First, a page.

The main longer-term influence, however, is the global push to reduce carbon emissions. That has driven some displacement of fossil fuels by renewables but, more particularly, it has had a significant impact on investment in the sector.
Big oil and gas companies have been under extreme pressure from some governments, their shareholders and environmental activists to reduce their production of oil and gas and are succumbing to that pressure. New projects or expansions are becoming ever harder to finance as investors and banks have withdrawn access to capital.
What we’re seeing today might be by exaggerated by pandemic-related influences but in some respects it is a foretaste of what’s to come in a future where the energy sources may be somewhat less reliable and abundant.
As the big companies scale down their involvement they are being displaced to some extent by smaller opportunistic companies and private equity firms. Those players are more focused on milking existing production and maximising returns on their investments than investing significantly in growing volumes.
China’s rapid bounceback from the worst impacts of the pandemic coincided with a commitment from Xi Jinping to reduce the energy intensity of the economy by three per cent this year, reach peak emissions in 2030 and achieve net zero emissions by 2060.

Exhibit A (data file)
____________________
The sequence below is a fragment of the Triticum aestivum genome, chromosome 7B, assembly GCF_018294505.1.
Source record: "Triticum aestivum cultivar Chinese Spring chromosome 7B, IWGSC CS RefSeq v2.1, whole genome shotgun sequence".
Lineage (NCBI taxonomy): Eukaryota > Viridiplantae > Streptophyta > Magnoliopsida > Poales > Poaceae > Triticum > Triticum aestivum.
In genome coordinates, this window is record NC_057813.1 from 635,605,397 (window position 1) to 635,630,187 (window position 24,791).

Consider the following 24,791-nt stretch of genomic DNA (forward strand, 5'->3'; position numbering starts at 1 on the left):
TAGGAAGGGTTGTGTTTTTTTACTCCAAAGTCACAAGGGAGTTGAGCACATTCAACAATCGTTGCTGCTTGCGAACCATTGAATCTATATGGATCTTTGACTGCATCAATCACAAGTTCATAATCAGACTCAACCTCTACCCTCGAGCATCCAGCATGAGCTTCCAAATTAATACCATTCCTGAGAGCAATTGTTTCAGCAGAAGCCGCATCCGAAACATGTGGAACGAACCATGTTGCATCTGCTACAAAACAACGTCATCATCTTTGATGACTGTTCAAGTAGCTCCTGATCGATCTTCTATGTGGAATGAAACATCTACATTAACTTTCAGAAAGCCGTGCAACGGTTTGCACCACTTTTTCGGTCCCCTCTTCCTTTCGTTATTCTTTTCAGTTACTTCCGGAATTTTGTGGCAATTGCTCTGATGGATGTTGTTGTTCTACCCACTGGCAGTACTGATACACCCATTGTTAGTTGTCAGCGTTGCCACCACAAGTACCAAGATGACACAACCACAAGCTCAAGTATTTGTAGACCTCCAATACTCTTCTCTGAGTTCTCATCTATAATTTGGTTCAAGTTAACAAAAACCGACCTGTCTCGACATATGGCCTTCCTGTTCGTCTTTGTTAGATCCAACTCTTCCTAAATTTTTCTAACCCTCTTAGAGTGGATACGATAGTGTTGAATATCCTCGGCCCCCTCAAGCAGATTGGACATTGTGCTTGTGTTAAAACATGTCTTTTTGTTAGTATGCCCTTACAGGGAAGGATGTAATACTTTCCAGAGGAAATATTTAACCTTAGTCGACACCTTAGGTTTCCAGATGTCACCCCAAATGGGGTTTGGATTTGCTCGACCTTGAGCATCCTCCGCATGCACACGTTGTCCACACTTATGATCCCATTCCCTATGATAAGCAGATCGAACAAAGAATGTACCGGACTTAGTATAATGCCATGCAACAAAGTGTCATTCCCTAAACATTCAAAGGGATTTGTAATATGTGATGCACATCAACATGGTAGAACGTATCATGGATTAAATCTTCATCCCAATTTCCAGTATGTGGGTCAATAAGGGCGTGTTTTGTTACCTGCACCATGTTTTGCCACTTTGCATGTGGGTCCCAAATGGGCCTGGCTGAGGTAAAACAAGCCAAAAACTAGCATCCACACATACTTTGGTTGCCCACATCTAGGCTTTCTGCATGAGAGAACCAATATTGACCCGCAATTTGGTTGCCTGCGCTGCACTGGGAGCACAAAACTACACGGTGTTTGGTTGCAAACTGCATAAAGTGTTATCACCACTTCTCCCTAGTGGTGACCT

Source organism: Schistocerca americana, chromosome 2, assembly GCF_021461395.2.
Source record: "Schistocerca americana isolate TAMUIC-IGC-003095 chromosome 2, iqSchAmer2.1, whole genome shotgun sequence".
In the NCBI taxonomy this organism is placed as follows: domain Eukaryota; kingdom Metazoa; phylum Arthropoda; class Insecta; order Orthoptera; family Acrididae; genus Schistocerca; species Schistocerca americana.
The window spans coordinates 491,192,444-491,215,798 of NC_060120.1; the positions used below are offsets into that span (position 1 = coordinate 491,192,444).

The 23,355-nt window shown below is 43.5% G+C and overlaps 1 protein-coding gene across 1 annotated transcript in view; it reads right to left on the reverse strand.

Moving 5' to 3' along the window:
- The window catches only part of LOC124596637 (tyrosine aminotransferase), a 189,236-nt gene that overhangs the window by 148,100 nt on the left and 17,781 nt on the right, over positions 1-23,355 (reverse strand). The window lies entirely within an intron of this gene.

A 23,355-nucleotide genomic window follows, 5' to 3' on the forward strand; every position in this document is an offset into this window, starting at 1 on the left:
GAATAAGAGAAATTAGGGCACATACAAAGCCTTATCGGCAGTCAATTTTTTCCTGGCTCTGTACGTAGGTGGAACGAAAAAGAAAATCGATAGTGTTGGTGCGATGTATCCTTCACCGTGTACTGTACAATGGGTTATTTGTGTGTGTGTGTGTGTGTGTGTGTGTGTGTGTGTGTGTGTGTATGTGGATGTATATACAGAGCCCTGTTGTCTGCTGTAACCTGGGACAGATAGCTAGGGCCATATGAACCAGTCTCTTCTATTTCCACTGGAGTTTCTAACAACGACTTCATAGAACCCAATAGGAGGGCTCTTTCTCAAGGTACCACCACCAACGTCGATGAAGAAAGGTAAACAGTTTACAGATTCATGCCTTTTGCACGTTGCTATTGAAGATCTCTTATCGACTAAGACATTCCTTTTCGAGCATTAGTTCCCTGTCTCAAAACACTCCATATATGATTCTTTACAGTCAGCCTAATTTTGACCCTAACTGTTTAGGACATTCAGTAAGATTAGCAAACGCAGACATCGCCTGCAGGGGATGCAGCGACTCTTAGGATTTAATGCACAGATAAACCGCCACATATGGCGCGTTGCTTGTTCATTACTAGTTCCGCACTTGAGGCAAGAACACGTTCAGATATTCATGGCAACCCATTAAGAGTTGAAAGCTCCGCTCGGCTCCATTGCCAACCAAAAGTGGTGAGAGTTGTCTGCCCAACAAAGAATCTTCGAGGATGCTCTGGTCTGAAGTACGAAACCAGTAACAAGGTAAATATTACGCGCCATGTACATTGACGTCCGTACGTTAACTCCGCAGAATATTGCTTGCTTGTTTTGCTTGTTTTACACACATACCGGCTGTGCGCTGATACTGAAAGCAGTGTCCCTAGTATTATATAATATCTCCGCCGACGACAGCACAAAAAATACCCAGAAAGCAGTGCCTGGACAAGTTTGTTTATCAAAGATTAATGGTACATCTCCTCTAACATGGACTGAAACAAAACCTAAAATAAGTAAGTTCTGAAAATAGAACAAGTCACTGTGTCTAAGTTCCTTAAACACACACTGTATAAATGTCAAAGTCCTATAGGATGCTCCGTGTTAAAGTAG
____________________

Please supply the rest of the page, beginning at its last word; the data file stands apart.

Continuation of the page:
That implied a major reduction in its dependence on coal – coal accounts for about two-thirds of its power generation -- which led to Beijing ordering coal mines to close and power plants to use less coal.
The unexpected strength of its recovery and the extraordinary global increase in demand for consumer goods, however, caught it by surprise.
China is now scrambling to secure oil, gas and coal and re-opening coal mines to keep its factories open and homes warm as it heads towards winter. Its sudden increase in demand for energy has been the main factor driving the surges in global LNG and coal prices.
In the near term there will be a supply-side response.
US onshore activity is starting to ramp up, OPEC has the capacity to increased production materially (although its members have divided views on the trade-offs of volume and price) and Russia can significantly increase its supply of gas into Europe.
Longer term, however, the impact of the global drive to reduce carbon emissions and the effects that will have on new production in sectors that require continual new investment to replace depleting reserves will ensure that the supply-side response to increased demand for energy should remain constrained.
That will make investment in renewables and energy sources like hydrogen in its various forms more competitive but it also implies that energy costs – and the prices of the stagnant or declining volumes of fossil fuels over the next decade or two – should remain elevated.
What we’re seeing today might be exaggerated by pandemic-related influences but in some respects it is a foretaste of what’s to come in a future where the energy sources may be somewhat less reliable and abundant.